These rural varieties gradually disappeared after World War II with the advent of industrial tomatoes and F1 hybrids. From the late sixties and seventies, a counter-movement began: people wanted and still want to preserve and maintain the old varieties, our vegetable legacy, which is part of our cultural heritage.



Heritage tomatoes: tomato diversity from the past


Heritage tomatoes make a lot of sense in the first place: it means that diversity is preserved and diversity in nature and plants is a value in itself. In any case, one should not voluntarily give up diversity. But when it comes to the subject of "old/heirloom varieties" - that's what heritage varieties are called in Europe and in the German-speaking countries - there is also a great danger that the subject of "old varieties" will degenerate into a dust-dry collection of varieties that are no longer relevant. We have nothing against collecting currently irrelevant varieties; but it is much more important to let new things emerge from this diversity, which corresponds to our wishes and requirements, to our current reality. Because it is quite obvious that society's and the environment's demands on plants, especially on cultivated plants and, of course, on tomatoes, change along with society's and the environment's demands.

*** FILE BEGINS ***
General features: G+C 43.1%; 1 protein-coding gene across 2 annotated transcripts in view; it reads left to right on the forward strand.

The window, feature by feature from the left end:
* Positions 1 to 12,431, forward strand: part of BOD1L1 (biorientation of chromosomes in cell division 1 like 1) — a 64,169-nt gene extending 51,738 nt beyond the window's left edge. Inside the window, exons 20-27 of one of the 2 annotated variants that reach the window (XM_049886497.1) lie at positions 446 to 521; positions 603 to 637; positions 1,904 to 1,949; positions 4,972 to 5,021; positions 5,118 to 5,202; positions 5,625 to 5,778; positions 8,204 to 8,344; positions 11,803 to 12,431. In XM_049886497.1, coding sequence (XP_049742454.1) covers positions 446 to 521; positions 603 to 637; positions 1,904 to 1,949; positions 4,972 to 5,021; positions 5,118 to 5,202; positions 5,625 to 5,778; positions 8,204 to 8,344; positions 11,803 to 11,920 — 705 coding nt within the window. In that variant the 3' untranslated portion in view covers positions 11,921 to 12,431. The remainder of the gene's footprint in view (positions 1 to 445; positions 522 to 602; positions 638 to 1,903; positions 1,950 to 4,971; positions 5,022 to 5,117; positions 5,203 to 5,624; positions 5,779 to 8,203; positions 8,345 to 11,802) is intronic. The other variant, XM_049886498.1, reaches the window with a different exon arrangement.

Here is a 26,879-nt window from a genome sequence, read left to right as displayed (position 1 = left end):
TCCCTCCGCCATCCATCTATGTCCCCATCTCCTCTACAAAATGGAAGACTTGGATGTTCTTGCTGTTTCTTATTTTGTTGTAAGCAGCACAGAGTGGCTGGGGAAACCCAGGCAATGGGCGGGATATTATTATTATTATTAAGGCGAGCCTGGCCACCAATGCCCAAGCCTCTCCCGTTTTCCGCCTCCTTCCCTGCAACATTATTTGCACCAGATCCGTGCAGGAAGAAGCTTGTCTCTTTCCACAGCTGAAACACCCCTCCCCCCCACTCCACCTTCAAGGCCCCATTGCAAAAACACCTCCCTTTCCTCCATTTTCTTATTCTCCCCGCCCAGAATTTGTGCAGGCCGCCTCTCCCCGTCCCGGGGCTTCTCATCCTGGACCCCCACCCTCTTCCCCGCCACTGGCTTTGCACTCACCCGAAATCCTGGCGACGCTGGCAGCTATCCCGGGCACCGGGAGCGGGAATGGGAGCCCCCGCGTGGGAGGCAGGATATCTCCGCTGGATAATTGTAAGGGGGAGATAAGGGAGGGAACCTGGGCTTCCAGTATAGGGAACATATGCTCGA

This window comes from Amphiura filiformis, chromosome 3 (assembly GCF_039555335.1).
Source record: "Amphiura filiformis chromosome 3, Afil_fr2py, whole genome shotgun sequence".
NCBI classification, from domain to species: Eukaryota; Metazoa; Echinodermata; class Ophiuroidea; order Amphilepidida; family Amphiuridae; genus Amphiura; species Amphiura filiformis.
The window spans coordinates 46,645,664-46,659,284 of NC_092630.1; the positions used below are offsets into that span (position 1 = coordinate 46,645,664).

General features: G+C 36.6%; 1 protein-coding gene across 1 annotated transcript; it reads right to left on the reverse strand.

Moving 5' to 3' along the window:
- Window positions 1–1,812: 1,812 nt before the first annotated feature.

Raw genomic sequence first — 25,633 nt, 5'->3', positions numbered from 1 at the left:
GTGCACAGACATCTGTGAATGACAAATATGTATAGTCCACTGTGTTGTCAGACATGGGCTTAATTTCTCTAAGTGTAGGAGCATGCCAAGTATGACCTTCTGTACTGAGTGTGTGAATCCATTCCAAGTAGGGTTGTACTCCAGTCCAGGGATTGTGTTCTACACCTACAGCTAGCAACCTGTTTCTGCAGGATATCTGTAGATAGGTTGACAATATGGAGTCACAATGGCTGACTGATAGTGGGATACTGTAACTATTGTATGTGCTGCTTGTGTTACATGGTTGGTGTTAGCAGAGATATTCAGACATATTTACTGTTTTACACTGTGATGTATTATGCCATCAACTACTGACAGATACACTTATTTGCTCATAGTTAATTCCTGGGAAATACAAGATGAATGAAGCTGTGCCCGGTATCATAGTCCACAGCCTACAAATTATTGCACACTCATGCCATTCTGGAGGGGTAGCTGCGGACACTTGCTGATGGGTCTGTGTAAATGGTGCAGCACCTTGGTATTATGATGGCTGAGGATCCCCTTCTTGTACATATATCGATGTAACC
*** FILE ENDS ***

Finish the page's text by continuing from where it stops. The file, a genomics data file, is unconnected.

Heritage tomatoes: tomato diversity for the futureHeritage tomatoes pixabay from Lubera


And this is exactly where the heritage tomatoes and the heirloom movement, which originated in the United States and has spread to other countries, are special: here, not only is diversity collected and precisely registered, but it is also deliberately developed for the future. Above all, the heritage tomato breeding movement in the United States has made it its business to make the tomato, which as an old tomato was mainly red and yellow (albeit somewhat more irregularly coloured), even more diverse and thus fitter for the future by breeding wild varieties, other tomato colours and the like. However, one must also admit that within the heirloom movement, besides diversity, resistance breeding, i.e. the inbreeding of resistance to the most common tomato diseases, has been rather neglected. This can be explained not least by the fact that the heirloom movement originated to a large extent in southern states, especially in California, where there is much more sun and less rain...